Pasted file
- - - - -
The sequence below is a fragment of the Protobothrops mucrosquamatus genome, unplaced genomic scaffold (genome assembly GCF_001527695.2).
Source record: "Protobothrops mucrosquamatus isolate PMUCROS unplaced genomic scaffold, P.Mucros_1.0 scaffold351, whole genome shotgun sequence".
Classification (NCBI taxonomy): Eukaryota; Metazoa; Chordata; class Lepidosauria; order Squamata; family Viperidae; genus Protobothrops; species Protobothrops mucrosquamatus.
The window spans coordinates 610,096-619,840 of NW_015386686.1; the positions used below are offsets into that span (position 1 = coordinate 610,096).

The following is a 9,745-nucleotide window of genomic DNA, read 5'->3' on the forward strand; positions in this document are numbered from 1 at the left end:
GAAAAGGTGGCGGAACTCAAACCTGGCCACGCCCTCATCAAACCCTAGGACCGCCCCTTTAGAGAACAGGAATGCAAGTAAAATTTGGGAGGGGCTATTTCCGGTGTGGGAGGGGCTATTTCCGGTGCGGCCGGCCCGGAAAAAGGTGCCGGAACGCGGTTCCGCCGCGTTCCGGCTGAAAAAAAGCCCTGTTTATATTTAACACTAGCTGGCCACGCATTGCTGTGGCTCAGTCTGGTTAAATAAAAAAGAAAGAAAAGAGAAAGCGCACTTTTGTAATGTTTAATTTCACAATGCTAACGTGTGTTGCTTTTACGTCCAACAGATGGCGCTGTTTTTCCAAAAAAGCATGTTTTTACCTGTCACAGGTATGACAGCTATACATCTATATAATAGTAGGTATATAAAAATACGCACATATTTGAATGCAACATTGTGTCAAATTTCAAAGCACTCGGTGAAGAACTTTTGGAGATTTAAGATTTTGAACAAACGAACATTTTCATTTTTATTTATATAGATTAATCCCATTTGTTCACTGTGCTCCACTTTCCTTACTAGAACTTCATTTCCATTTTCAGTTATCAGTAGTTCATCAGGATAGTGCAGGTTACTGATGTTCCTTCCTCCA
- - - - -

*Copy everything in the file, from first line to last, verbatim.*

The sequence below is a fragment of the Protobothrops mucrosquamatus genome, unplaced genomic scaffold (genome assembly GCF_001527695.2).
Source record: "Protobothrops mucrosquamatus isolate PMUCROS unplaced genomic scaffold, P.Mucros_1.0 scaffold351, whole genome shotgun sequence".
Classification (NCBI taxonomy): Eukaryota; Metazoa; Chordata; class Lepidosauria; order Squamata; family Viperidae; genus Protobothrops; species Protobothrops mucrosquamatus.
The window spans coordinates 610,096-619,840 of NW_015386686.1; the positions used below are offsets into that span (position 1 = coordinate 610,096).

The following is a 9,745-nucleotide window of genomic DNA, read 5'->3' on the forward strand; positions in this document are numbered from 1 at the left end:
GAAAAGGTGGCGGAACTCAAACCTGGCCACGCCCTCATCAAACCCTAGGACCGCCCCTTTAGAGAACAGGAATGCAAGTAAAATTTGGGAGGGGCTATTTCCGGTGTGGGAGGGGCTATTTCCGGTGCGGCCGGCCCGGAAAAAGGTGCCGGAACGCGGTTCCGCCGCGTTCCGGCTGAAAAAAAGCCCTGTTTATATTTAACACTAGCTGGCCACGCATTGCTGTGGCTCAGTCTGGTTAAATAAAAAAGAAAGAAAAGAGAAAGCGCACTTTTGTAATGTTTAATTTCACAATGCTAACGTGTGTTGCTTTTACGTCCAACAGATGGCGCTGTTTTTCCAAAAAAGCATGTTTTTACCTGTCACAGGTATGACAGCTATACATCTATATAATAGTAGGTATATAAAAATACGCACATATTTGAATGCAACATTGTGTCAAATTTCAAAGCACTCGGTGAAGAACTTTTGGAGATTTAAGATTTTGAACAAACGAACATTTTCATTTTTATTTATATAGATTAATCCCATTTGTTCACTGTGCTCCACTTTCCTTACTAGAACTTCATTTCCATTTTCAGTTATCAGTAGTTCATCAGGATAGTGCAGGTTACTGATGTTCCTTCCTCCA